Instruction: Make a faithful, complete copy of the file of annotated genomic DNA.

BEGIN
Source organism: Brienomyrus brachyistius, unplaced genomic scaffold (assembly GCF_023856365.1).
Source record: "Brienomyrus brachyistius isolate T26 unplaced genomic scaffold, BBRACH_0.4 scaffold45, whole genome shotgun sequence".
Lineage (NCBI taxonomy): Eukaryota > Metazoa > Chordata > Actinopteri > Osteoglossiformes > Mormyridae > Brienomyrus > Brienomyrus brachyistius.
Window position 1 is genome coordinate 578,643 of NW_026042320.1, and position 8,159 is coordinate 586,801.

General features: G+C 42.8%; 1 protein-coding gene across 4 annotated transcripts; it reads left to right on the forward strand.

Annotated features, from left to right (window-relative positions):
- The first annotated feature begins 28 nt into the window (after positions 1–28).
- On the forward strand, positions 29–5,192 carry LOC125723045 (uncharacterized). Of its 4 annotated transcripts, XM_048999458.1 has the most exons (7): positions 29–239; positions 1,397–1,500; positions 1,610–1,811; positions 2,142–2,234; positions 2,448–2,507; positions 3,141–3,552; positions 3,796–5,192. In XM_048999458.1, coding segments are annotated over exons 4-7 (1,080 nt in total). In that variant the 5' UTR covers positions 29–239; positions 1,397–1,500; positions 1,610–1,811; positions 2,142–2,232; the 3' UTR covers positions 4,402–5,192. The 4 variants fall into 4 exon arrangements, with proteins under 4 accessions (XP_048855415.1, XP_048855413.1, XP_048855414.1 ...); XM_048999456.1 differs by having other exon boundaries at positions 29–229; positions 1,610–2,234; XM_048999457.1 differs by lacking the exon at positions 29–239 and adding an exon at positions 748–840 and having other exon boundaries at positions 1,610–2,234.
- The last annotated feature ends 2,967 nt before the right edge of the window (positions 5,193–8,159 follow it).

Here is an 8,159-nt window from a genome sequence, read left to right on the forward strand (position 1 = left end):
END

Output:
Source organism: Brienomyrus brachyistius, unplaced genomic scaffold (assembly GCF_023856365.1).
Source record: "Brienomyrus brachyistius isolate T26 unplaced genomic scaffold, BBRACH_0.4 scaffold45, whole genome shotgun sequence".
Lineage (NCBI taxonomy): Eukaryota > Metazoa > Chordata > Actinopteri > Osteoglossiformes > Mormyridae > Brienomyrus > Brienomyrus brachyistius.
Window position 1 is genome coordinate 578,643 of NW_026042320.1, and position 8,159 is coordinate 586,801.

General features: G+C 42.8%; 1 protein-coding gene across 4 annotated transcripts; it reads left to right on the forward strand.

Annotated features, from left to right (window-relative positions):
- The first annotated feature begins 28 nt into the window (after positions 1–28).
- On the forward strand, positions 29–5,192 carry LOC125723045 (uncharacterized). Of its 4 annotated transcripts, XM_048999458.1 has the most exons (7): positions 29–239; positions 1,397–1,500; positions 1,610–1,811; positions 2,142–2,234; positions 2,448–2,507; positions 3,141–3,552; positions 3,796–5,192. In XM_048999458.1, coding segments are annotated over exons 4-7 (1,080 nt in total). In that variant the 5' UTR covers positions 29–239; positions 1,397–1,500; positions 1,610–1,811; positions 2,142–2,232; the 3' UTR covers positions 4,402–5,192. The 4 variants fall into 4 exon arrangements, with proteins under 4 accessions (XP_048855415.1, XP_048855413.1, XP_048855414.1 ...); XM_048999456.1 differs by having other exon boundaries at positions 29–229; positions 1,610–2,234; XM_048999457.1 differs by lacking the exon at positions 29–239 and adding an exon at positions 748–840 and having other exon boundaries at positions 1,610–2,234.
- The last annotated feature ends 2,967 nt before the right edge of the window (positions 5,193–8,159 follow it).

Here is an 8,159-nt window from a genome sequence, read left to right on the forward strand (position 1 = left end):